One of the most common desert shrubs, mesquite grows throughout the Southwest and is a pollinator-friendly plant. Another member of the pea family rising to wellness infamy (pea protein is practically inescapable now), mesquite trees typically come in one of three varieties: the velvet mesquite (incidentally, this is a great name for an indie Southwest alt-rock desert band), screwbean mesquite (also a pretty great alt-rock band name), and honey mesquite. (All told, there are some 40 varieties of mesquite.) Though mesquite tress grow in the relatively empty arid and semi-arid areas of the Chihuahua, Sonoran, and Arizona deserts, they are quite versatile beyond their culinary properties. The wood can be used to build housewares, the bark is traditionally used as a fabric, and the various parts of the plant boast a whole host of medical properties, from an infusion of its leaves producing eye drops to its sap being effective for a sore throat.

Why It’s Good For You

Mesquite flour is serious flour-alternative contender: it has triple the fiber of whole wheat floura high protein content, and is rich in various nutrients and minerals like calcium, magnesium, potassium, iron, and zinc. (Mesquite is especially high in the amino acid lysine.) Whether or not you’re on a gluten-free or low-glycemic diet, mesquite flour can be an effective way to up the fiber content of bread– though it does have a slightly grainier texture than standard wheat flour.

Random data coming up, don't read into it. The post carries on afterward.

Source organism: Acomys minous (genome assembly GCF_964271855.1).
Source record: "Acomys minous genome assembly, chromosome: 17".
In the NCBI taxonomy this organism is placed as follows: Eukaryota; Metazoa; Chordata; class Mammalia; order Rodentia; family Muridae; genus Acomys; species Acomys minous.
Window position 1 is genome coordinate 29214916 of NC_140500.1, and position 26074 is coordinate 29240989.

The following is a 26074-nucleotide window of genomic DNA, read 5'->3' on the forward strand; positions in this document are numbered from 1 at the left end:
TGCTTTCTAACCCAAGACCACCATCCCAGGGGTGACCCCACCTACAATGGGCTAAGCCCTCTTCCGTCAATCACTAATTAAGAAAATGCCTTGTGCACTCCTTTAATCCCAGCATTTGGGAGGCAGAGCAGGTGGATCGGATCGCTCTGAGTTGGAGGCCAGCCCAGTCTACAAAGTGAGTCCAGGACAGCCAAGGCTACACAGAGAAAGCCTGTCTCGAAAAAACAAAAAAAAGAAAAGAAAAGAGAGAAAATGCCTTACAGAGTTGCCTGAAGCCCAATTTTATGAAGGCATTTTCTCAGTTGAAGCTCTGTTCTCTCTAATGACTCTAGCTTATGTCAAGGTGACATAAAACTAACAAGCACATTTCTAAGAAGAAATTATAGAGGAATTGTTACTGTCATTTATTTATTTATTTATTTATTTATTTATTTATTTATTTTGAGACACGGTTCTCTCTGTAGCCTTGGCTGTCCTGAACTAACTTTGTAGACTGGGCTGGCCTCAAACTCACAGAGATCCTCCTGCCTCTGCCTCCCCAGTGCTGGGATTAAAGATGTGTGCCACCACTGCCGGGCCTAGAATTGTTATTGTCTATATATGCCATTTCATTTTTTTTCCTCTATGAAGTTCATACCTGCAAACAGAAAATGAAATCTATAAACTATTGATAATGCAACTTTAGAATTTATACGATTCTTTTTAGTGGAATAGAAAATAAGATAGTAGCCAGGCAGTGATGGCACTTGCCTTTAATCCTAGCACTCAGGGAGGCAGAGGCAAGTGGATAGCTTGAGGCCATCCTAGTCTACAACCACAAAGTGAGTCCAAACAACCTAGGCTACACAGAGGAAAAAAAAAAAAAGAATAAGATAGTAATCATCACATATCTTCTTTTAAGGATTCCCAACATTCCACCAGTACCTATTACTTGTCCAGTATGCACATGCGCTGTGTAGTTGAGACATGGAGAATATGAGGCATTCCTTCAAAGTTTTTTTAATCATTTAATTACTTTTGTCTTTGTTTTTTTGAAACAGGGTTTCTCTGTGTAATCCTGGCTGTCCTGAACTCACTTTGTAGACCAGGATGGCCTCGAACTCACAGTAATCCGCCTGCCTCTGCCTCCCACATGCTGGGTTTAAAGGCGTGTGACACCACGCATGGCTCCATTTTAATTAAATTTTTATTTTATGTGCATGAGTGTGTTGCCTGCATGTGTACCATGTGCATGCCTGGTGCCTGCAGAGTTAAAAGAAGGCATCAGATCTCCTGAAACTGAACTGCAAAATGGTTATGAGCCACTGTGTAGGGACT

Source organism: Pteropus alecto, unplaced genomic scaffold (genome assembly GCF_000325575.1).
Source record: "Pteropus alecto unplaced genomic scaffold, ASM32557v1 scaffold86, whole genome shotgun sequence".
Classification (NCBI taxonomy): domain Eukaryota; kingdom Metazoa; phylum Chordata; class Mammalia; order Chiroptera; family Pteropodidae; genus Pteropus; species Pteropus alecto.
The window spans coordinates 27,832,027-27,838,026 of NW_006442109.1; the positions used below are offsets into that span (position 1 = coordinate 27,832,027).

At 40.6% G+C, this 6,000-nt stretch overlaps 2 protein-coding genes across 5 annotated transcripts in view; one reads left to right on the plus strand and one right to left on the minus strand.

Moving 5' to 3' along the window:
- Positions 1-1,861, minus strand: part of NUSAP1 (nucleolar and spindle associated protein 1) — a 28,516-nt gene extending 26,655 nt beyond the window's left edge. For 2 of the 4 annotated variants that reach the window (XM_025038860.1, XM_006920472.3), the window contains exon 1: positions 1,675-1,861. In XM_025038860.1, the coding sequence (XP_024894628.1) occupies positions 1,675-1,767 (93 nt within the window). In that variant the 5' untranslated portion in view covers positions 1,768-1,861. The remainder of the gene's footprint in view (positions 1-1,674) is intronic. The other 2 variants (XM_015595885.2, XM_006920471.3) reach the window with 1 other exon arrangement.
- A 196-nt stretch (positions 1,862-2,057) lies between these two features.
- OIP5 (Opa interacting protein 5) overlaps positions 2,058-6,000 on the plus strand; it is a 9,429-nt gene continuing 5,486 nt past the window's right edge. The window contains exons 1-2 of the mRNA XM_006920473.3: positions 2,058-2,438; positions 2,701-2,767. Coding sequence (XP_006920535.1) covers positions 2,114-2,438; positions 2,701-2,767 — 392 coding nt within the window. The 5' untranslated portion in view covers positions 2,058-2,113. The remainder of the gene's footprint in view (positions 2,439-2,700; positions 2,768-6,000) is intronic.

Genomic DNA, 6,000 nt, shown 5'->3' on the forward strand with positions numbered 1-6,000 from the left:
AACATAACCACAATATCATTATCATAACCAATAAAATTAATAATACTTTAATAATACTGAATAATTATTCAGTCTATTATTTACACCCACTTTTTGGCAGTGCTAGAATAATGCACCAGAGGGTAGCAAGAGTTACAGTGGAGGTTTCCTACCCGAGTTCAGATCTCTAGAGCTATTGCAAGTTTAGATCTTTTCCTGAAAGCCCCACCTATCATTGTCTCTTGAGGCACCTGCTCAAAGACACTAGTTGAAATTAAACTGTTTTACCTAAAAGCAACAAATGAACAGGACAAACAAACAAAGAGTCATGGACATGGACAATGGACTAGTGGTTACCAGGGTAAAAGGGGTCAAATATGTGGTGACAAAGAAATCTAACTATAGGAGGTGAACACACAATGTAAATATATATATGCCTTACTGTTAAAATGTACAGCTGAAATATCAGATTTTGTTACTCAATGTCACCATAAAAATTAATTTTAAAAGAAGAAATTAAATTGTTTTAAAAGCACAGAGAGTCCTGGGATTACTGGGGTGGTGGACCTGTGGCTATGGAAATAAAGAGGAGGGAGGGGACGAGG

Photo: Andreana Bitsis | Styling: Jessy Scarpone

Where to Find It (Even If You Don’t Live In the Desert)

Traditionally, mesquite is harvested in the wild— and still is, with appropriate precautions. The season is calculated by rains, either before the first rain of the summer, or in the dry season at the end of summer and the beginning of fall; foragers should look for pods that have turned from green to yellow-brown. Professional harvesters advise tasting the pulp from pods (what’s in between the shell and seeds) you’ll be collecting and sticking to trees whose pods pass muster. The only real danger with harvesting mesquite (besides the sharp thorns the trees have) are aflatoxins, a toxic chemical that can affect more familiar crops like peanuts and corns. For this reason, foragers advise against collecting mesquite pods from the ground.